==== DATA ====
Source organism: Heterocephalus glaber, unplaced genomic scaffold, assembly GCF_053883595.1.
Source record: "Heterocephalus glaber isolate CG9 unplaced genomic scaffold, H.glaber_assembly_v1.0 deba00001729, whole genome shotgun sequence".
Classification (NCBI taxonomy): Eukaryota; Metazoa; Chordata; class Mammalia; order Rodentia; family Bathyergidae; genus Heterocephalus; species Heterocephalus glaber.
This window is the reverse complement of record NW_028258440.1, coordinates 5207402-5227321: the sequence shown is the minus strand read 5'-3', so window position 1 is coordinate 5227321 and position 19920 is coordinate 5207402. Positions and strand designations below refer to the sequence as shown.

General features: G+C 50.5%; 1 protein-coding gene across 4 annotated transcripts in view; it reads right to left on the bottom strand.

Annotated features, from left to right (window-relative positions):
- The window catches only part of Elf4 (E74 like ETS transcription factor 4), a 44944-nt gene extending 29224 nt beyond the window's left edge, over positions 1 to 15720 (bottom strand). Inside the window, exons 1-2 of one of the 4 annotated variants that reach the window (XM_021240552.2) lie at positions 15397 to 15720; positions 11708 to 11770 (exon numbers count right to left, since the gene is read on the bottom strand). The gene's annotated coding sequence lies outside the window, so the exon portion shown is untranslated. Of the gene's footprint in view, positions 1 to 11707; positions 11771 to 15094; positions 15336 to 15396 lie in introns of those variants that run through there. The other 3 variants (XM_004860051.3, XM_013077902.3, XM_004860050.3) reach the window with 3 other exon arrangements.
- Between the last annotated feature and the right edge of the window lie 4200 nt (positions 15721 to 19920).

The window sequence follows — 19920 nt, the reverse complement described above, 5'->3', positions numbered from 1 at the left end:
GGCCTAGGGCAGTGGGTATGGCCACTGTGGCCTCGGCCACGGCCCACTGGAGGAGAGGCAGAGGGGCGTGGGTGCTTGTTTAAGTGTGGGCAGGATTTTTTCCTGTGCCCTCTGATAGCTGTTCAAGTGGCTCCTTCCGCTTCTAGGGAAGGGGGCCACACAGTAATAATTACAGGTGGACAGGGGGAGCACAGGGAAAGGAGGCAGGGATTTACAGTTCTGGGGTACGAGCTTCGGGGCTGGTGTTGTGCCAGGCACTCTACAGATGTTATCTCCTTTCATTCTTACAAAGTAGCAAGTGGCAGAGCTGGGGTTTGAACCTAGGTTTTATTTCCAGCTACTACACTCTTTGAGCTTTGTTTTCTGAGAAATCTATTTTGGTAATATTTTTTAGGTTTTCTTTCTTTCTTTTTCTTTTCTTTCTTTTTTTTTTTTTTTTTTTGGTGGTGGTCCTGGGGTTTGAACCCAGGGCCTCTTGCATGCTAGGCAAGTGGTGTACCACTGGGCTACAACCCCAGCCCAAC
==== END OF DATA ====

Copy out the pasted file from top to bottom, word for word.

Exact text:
Source organism: Heterocephalus glaber, unplaced genomic scaffold, assembly GCF_053883595.1.
Source record: "Heterocephalus glaber isolate CG9 unplaced genomic scaffold, H.glaber_assembly_v1.0 deba00001729, whole genome shotgun sequence".
Classification (NCBI taxonomy): Eukaryota; Metazoa; Chordata; class Mammalia; order Rodentia; family Bathyergidae; genus Heterocephalus; species Heterocephalus glaber.
This window is the reverse complement of record NW_028258440.1, coordinates 5207402-5227321: the sequence shown is the minus strand read 5'-3', so window position 1 is coordinate 5227321 and position 19920 is coordinate 5207402. Positions and strand designations below refer to the sequence as shown.

General features: G+C 50.5%; 1 protein-coding gene across 4 annotated transcripts in view; it reads right to left on the bottom strand.

Annotated features, from left to right (window-relative positions):
- The window catches only part of Elf4 (E74 like ETS transcription factor 4), a 44944-nt gene extending 29224 nt beyond the window's left edge, over positions 1 to 15720 (bottom strand). Inside the window, exons 1-2 of one of the 4 annotated variants that reach the window (XM_021240552.2) lie at positions 15397 to 15720; positions 11708 to 11770 (exon numbers count right to left, since the gene is read on the bottom strand). The gene's annotated coding sequence lies outside the window, so the exon portion shown is untranslated. Of the gene's footprint in view, positions 1 to 11707; positions 11771 to 15094; positions 15336 to 15396 lie in introns of those variants that run through there. The other 3 variants (XM_004860051.3, XM_013077902.3, XM_004860050.3) reach the window with 3 other exon arrangements.
- Between the last annotated feature and the right edge of the window lie 4200 nt (positions 15721 to 19920).

The window sequence follows — 19920 nt, the reverse complement described above, 5'->3', positions numbered from 1 at the left end:
GGCCTAGGGCAGTGGGTATGGCCACTGTGGCCTCGGCCACGGCCCACTGGAGGAGAGGCAGAGGGGCGTGGGTGCTTGTTTAAGTGTGGGCAGGATTTTTTCCTGTGCCCTCTGATAGCTGTTCAAGTGGCTCCTTCCGCTTCTAGGGAAGGGGGCCACACAGTAATAATTACAGGTGGACAGGGGGAGCACAGGGAAAGGAGGCAGGGATTTACAGTTCTGGGGTACGAGCTTCGGGGCTGGTGTTGTGCCAGGCACTCTACAGATGTTATCTCCTTTCATTCTTACAAAGTAGCAAGTGGCAGAGCTGGGGTTTGAACCTAGGTTTTATTTCCAGCTACTACACTCTTTGAGCTTTGTTTTCTGAGAAATCTATTTTGGTAATATTTTTTAGGTTTTCTTTCTTTCTTTTTCTTTTCTTTCTTTTTTTTTTTTTTTTTTTGGTGGTGGTCCTGGGGTTTGAACCCAGGGCCTCTTGCATGCTAGGCAAGTGGTGTACCACTGGGCTACAACCCCAGCCCAAC